Home values in the Baltimore metro area dropped this summer for the first time in nine years, according to a government measurement released yesterday.
The Office of Federal Housing Enterprise Oversight's house price index showed only a tiny decrease for the area in July through September versus the previous three months - about two-tenths of 1 percent, practically flat. But Baltimore hasn't seen a decline in the index since spring 1998, and the measurement doesn't include segments of the market that are being buffeted the most now.
It is the latest in a string of dour signs for the housing market, locally and nationally. The OFHEO index also showed the first nationwide quarter-over-quarter drop in years - since 1994. The agency said that many of the communities and states seeing the biggest losses enjoyed the largest gains during the housing boom.
The market has been downshifting since late 2005 but took a sharp turn for the worse this summer, when rising foreclosures caused by market conditions and several years of loose lending practices pressed mortgage companies to abruptly tighten up.
"Prices are weakening in most parts of the country," said Andrew Leventis, senior economist with OFHEO. "It looks like Baltimore's deceleration is happening at roughly the same pace as the deceleration in the rest of the country."
Maryland saw prices drop about four-tenths of a percent, the 12th-biggest quarterly decline among the states. Michigan and Florida topped the list with drops of more than 2 percent.
The OFHEO index, unlike numbers reported by the National Association of Realtors, captures changes in average values by tracking repeat sales and refinancings of the same single-family houses over time.
But it counts only conventional, conforming mortgages - nothing above $417,000, no FHA or VA loans and few subprime products.
Much of the disruption in the mortgage industry has hit jumbo loans for higher-end properties and the subprime mortgages aimed at buyers with imperfect credit.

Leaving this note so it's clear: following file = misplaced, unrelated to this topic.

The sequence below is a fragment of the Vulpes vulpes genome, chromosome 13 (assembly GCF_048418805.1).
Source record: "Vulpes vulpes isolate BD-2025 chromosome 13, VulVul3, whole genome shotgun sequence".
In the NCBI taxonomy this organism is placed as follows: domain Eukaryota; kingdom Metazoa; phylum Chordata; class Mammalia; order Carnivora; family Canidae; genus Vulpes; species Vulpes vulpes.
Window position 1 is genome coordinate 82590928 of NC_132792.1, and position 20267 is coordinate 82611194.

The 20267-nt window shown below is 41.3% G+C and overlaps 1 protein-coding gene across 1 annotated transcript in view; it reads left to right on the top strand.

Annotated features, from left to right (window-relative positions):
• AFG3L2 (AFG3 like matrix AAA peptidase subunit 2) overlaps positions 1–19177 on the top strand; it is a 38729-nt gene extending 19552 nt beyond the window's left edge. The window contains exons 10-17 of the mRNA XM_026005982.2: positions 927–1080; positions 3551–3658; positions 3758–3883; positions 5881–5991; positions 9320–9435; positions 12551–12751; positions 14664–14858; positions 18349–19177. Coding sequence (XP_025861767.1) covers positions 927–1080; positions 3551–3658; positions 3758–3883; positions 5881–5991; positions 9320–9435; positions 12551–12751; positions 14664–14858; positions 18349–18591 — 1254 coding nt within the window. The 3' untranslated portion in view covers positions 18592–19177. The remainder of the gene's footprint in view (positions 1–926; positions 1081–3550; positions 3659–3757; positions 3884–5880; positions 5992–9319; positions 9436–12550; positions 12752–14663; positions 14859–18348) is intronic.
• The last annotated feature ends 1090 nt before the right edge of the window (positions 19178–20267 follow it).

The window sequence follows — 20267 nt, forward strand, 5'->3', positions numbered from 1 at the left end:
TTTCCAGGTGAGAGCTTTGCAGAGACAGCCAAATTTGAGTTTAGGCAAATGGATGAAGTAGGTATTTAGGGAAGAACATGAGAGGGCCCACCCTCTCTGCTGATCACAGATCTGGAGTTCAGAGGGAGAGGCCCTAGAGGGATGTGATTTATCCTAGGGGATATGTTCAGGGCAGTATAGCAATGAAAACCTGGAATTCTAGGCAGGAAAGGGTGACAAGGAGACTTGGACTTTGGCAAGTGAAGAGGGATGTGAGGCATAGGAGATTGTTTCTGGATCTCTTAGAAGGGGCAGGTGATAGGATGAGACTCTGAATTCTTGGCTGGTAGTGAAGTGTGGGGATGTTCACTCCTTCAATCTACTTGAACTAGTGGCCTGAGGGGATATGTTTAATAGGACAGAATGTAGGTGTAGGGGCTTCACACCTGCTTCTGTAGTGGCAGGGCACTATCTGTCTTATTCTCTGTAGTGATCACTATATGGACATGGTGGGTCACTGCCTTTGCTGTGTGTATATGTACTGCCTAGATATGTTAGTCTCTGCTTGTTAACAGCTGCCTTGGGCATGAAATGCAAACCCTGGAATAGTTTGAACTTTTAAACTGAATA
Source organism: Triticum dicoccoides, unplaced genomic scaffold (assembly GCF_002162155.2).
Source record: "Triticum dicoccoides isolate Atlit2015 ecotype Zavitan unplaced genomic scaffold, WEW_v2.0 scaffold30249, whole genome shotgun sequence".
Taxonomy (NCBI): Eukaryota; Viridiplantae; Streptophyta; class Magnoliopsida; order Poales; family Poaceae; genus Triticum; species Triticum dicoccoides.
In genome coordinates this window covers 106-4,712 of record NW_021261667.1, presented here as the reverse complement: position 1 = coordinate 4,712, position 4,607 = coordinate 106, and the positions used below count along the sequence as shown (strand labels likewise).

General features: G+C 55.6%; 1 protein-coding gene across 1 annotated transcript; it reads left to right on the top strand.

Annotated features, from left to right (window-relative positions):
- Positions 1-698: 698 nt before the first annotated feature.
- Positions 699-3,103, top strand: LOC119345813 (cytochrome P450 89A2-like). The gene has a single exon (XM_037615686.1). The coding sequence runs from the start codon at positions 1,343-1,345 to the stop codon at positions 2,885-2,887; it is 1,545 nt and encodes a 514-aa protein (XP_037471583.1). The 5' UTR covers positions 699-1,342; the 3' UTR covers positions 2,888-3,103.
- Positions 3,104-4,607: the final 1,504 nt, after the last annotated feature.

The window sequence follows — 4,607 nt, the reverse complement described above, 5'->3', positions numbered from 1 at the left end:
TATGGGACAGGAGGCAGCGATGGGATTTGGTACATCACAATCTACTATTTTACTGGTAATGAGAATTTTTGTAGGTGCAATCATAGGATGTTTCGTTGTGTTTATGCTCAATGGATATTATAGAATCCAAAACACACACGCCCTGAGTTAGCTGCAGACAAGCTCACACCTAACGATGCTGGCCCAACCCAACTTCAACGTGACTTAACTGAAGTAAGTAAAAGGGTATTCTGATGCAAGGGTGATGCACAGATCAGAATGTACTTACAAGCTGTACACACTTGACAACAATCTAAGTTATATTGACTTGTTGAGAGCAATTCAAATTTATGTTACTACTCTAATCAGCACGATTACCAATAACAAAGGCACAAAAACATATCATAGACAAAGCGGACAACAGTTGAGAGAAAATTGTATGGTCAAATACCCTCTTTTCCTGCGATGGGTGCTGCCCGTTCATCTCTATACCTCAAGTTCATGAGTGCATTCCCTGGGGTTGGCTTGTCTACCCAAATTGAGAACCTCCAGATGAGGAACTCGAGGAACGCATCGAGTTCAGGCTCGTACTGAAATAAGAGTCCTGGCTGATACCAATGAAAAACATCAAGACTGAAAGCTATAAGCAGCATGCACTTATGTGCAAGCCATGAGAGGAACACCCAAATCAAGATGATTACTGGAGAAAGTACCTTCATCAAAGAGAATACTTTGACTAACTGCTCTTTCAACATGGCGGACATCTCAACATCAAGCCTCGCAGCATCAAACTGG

As a result, OFHEO is showing milder price drops nationwide than other measures, said Celia Chen, director of housing economics at Moody's Economy.com.
"They're all suggesting that prices are collapsing, and OFHEO prices are starting to fall," she said.
Because Baltimore-area prices rose nearly twice as much as for the nation as a whole in the past five years, according to OFHEO's calculations, "there may be more of a decelerating coming during the correction," Chen said.
Investment banking firm Goldman Sachs is especially bearish.
In a research note last week, it predicted national price declines approaching 15 percent over the next several years - and said Maryland is one of the "worrisome" areas it thinks are overvalued by more than 30 percent. Six other states plus Washington were also on its list.
John McClain, a senior fellow at the Center for Regional Analysis at George Mason University, does not agree.
McClain thinks the Baltimore housing market won't see as large a downturn as the nation on the whole. The economy is stronger here, he said, with steady job growth that creates a need for more homes.
"The OFHEO index captures the biggest part of the market by far, and it says that house prices are not in the tank," he added. "Prices are flat."
Economists have warned that signs of a worsening housing slump are scaring away some buyers.
But Cynthia Clark, homeownership adviser with Neighborhood Housing Services of Baltimore Inc., a community revitalization group, said yesterday that she is seeing more enthusiasm from potential homebuyers.
Discouraged by how rapidly prices outpaced income during the boom, they now feel their time has finally come.
"I think that they're just getting re-energized to move forward now, with the market changing," Clark said.
States that saw the biggest drops in house prices in the third quarter of the year, compared with the second quarter:
1. Michigan -2.5%
2. Florida -2.1%
3. California -1.8%
4. Massachusetts -1.7%
5. New Hampshire -1.5%
12. Maryland -0.4%
United States - 0.4%
[ Source: OFHEO]